Stephen Twigg MP, Labour's Shadow Education Secretary, in a speech today to Progress, said:
Thank you for that introduction, and thank you to Progress for organising this event.
It was an honour to be appointed to this job by Ed Miliband. I have been in post for a bit more than a school term now. In that time, I have made a conscious effort to meet with parents, pupils, teachers and many others in the education world. It has been good to see some old friends from when I was a minister, and to meet a number of dynamic young teachers who are coming through the ranks, and changing the system for the better.
Teachers like Oli de Botton, who came to teaching through the Teach First programme. Giving Teach First the go-ahead was one of my first decisions in Government almost exactly ten years ago. And I feel confident that if people like he and Peter Hyman are setting up a free school, that they have the vision and drive to make it a success.
And teachers’ leaders like Mary Bousted who along with colleagues like Chris Keates and Christine Blower, challenges the idea of brotherly dominance in the union movement. She is a consistent advocate of an evidence based approach to education policy.
I want to talk today about what Labour’s approach to education reform will be.
I believe education needs to have a sense of mission. Rooted in Labour’s values of social justice and equality.
Education is the key to unlocking a nation’s productivity, and a person’s well being. It is the critical ingredient to our future success in such a competitive international system.
However, we are in danger of falling behind. Whilst England continues to do well in some international studies, we have slipped in PISA. We have a crisis of primary school places. And we have countries like China, South Korea and Japan no longer snapping at our heels, but leapfrogging ahead, with innovative and creative approaches to the curriculum and teaching methods.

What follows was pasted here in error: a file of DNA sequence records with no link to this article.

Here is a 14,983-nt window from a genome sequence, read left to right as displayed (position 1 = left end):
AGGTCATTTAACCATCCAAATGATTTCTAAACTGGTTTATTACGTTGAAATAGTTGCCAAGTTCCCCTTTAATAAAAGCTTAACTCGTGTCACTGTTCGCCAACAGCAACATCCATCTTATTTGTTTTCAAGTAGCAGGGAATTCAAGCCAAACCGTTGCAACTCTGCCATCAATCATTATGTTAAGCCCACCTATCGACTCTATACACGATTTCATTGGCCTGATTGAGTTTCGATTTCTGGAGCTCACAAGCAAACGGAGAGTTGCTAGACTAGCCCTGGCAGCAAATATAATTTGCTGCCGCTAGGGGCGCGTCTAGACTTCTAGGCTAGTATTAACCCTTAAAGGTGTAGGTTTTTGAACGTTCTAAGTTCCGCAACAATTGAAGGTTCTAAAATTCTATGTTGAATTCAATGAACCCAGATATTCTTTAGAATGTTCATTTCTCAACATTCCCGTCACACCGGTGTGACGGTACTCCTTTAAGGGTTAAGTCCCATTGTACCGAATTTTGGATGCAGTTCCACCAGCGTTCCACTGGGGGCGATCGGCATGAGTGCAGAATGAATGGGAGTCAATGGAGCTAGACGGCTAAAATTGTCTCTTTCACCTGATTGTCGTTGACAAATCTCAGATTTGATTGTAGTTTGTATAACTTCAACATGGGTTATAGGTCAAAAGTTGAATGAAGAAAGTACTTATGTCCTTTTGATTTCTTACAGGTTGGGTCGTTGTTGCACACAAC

The Government’s response to this is to hark back to basics. To promote the idea that there is a body of core knowledge which every child should know. While I agree pupils need a foundation in basic facts, can we really reduce knowledge in this way? When we are unable to predict what will happen in the economy next week, can we really predict what the next generation will need to know when they go to work?
Succeeding in the world of work is less about the ability to regurgitate information, but far more about the ability to think critically and to apply this skill to new situations.
We need to prepare children not for a job for life, but for the portfolio career they will have – able to adapt to the changing employment landscape, in ways we can barely begin to imagine.
Labour’s priorities for education are different from the Tory led Government. Yes, we will reform. Yes we will take on vested interests. Yes we will drive up rigour and standards.
But we will do so in a way that helps all pupils and schools to improve, not just a select few.
The first of our priorities will be to do more with less. To deliver fairness in tough times.
I have spoken already about the need to reform capital spending. The Government’s approach put the cart before the horse. They announced a cut in spending on school buildings of nearly 60% - double the Whitehall average. They then conducted an independent review by Sebastian James, which found you could save around 30% through reducing bureaucracy and red tape. So why not use this evidence? Cut capital spending by 30% – in line with other departments, so you can end waste without leaving children to be taught in portakabins and classrooms with leaky roofs.
Second, we need to reduce the amount spent on consultants. The NUT discovered that in the year since the election the DfE spent nearly £22 million on five consultancies. David Cameron promised a huge purge on consultants and management fees before the last election, but has cut back not on consultants, but on front line services like children’s centres.
Third, reforming the length of the school day and the length of the school term could mean we get far more return on what we invest in schools. A longer school day could better prepare children for the world of work, as they do in countries like Germany. It would give children who are at risk of joining gangs, or who have an unstable home life or poor housing a chance to learn in a suitable environment. And it would make better use of school buildings – many of which were rebuilt by Labour – which would otherwise languish empty. When we need to save money, it may make far more sense to have homework clubs, youth centres or sports clubs based in schools rather than separate buildings with additional maintenance and running costs.